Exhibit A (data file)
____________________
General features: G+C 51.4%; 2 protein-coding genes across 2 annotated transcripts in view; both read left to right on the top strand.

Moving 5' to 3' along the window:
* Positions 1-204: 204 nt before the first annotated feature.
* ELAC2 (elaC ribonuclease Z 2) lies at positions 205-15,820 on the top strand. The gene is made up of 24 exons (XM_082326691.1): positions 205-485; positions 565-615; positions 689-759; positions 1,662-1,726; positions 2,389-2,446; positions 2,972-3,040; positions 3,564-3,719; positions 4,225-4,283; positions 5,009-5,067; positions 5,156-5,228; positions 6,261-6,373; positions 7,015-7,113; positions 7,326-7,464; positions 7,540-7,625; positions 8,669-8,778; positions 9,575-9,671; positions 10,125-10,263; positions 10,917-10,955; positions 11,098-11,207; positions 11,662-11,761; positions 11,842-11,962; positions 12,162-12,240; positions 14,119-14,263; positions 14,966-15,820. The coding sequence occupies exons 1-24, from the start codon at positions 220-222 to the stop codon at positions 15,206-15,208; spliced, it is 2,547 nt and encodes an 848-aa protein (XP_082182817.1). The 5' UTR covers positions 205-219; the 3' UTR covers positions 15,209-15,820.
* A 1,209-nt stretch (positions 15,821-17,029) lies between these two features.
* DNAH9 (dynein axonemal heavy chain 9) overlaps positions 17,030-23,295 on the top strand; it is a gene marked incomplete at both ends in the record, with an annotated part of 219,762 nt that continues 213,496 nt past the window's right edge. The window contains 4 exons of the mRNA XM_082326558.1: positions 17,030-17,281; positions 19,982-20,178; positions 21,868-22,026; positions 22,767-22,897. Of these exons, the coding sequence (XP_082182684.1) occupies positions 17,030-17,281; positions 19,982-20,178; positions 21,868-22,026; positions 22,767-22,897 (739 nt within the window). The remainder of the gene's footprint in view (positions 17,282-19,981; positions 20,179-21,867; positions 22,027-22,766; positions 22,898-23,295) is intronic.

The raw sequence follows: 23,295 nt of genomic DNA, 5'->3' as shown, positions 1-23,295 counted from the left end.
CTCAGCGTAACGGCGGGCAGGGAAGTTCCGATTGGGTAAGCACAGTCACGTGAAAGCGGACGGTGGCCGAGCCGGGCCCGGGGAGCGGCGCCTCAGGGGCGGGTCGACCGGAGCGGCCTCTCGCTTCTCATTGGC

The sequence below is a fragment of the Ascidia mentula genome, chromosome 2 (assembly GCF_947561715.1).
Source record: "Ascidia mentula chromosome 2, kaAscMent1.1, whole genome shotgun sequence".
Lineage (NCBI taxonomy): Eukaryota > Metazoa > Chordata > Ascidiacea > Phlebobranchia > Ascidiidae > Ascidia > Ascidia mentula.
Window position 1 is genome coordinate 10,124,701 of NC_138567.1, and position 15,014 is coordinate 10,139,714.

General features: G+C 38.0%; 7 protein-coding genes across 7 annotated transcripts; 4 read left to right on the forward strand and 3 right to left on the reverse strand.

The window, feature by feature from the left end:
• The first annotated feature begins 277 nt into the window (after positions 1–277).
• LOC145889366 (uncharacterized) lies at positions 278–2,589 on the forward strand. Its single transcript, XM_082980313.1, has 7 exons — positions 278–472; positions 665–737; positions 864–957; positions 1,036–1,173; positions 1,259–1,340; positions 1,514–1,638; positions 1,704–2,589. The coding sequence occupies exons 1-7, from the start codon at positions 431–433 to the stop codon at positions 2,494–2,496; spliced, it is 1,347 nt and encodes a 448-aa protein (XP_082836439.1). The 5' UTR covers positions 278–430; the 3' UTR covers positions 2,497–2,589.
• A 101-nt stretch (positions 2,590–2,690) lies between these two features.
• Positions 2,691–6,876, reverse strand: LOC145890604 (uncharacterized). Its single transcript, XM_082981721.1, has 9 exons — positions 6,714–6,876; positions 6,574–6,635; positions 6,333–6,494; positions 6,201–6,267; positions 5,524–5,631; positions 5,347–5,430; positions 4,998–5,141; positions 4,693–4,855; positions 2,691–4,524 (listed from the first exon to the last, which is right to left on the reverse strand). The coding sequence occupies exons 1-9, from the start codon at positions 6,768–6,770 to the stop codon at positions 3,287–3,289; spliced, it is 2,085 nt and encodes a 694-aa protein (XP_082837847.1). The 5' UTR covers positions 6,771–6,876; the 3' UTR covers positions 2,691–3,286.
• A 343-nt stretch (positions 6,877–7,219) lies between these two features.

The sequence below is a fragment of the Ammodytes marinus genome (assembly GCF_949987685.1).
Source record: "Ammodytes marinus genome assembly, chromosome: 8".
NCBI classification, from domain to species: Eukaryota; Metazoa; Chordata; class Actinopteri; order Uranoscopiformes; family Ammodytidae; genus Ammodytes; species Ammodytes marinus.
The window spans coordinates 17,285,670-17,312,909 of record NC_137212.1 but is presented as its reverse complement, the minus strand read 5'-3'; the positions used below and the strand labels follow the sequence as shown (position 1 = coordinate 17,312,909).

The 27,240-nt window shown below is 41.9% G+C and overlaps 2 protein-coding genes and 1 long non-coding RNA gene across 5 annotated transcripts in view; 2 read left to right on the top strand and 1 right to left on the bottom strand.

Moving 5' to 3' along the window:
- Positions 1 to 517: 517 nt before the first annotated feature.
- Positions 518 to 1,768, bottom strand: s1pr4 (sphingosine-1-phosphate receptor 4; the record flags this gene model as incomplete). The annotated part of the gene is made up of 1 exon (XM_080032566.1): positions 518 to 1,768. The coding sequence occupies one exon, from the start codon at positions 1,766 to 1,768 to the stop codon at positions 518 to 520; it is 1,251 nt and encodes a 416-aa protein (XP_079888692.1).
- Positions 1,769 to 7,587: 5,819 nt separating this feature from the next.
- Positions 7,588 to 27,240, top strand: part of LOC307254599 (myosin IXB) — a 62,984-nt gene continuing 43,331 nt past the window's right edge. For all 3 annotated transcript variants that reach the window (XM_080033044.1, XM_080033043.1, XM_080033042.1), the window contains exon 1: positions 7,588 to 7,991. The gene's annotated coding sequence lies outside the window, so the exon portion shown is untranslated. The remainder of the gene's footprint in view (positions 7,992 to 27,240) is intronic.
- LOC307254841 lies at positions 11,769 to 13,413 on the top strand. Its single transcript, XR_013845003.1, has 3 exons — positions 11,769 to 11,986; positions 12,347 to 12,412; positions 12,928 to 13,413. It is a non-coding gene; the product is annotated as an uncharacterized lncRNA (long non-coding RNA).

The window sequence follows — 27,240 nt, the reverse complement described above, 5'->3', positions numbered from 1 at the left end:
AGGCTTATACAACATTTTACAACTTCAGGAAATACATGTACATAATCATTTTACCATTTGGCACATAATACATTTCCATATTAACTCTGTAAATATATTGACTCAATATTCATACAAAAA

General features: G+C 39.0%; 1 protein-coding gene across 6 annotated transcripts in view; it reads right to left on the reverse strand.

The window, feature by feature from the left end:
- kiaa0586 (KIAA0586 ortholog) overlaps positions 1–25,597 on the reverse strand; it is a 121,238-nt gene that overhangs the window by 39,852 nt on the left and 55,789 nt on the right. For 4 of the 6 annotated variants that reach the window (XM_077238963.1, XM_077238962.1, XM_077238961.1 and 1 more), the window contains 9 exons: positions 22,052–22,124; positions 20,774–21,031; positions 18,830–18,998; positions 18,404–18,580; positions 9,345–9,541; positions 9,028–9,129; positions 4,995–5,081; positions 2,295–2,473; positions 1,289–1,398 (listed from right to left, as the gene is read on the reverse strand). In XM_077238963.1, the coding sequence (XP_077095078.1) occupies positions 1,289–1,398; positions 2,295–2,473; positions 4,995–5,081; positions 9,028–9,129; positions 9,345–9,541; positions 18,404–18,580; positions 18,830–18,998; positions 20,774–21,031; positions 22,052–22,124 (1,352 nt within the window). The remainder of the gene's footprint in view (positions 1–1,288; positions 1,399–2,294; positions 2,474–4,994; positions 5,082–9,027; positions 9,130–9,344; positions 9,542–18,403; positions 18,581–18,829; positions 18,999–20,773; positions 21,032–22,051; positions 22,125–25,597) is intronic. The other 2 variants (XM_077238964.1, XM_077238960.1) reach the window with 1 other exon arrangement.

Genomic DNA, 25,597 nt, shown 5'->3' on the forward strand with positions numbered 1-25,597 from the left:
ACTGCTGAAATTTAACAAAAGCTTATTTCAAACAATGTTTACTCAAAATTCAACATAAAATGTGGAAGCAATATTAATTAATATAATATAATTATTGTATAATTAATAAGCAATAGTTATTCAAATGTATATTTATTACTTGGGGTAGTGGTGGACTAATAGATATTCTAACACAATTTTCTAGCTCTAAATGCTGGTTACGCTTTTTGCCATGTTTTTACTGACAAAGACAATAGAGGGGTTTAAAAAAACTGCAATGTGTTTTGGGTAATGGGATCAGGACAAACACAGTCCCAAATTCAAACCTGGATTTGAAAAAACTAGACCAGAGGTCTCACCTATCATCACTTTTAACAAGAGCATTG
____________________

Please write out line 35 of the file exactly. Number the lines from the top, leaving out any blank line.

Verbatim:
- kiaa0586 (KIAA0586 ortholog) overlaps positions 1–25,597 on the reverse strand; it is a 121,238-nt gene that overhangs the window by 39,852 nt on the left and 55,789 nt on the right. For 4 of the 6 annotated variants that reach the window (XM_077238963.1, XM_077238962.1, XM_077238961.1 and 1 more), the window contains 9 exons: positions 22,052–22,124; positions 20,774–21,031; positions 18,830–18,998; positions 18,404–18,580; positions 9,345–9,541; positions 9,028–9,129; positions 4,995–5,081; positions 2,295–2,473; positions 1,289–1,398 (listed from right to left, as the gene is read on the reverse strand). In XM_077238963.1, the coding sequence (XP_077095078.1) occupies positions 1,289–1,398; positions 2,295–2,473; positions 4,995–5,081; positions 9,028–9,129; positions 9,345–9,541; positions 18,404–18,580; positions 18,830–18,998; positions 20,774–21,031; positions 22,052–22,124 (1,352 nt within the window). The remainder of the gene's footprint in view (positions 1–1,288; positions 1,399–2,294; positions 2,474–4,994; positions 5,082–9,027; positions 9,130–9,344; positions 9,542–18,403; positions 18,581–18,829; positions 18,999–20,773; positions 21,032–22,051; positions 22,125–25,597) is intronic. The other 2 variants (XM_077238964.1, XM_077238960.1) reach the window with 1 other exon arrangement.